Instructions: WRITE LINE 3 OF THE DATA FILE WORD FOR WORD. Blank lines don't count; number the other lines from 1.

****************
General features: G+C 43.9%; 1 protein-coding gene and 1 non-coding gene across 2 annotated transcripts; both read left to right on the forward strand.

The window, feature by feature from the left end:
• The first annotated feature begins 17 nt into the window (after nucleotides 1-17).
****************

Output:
• The first annotated feature begins 17 nt into the window (after nucleotides 1-17).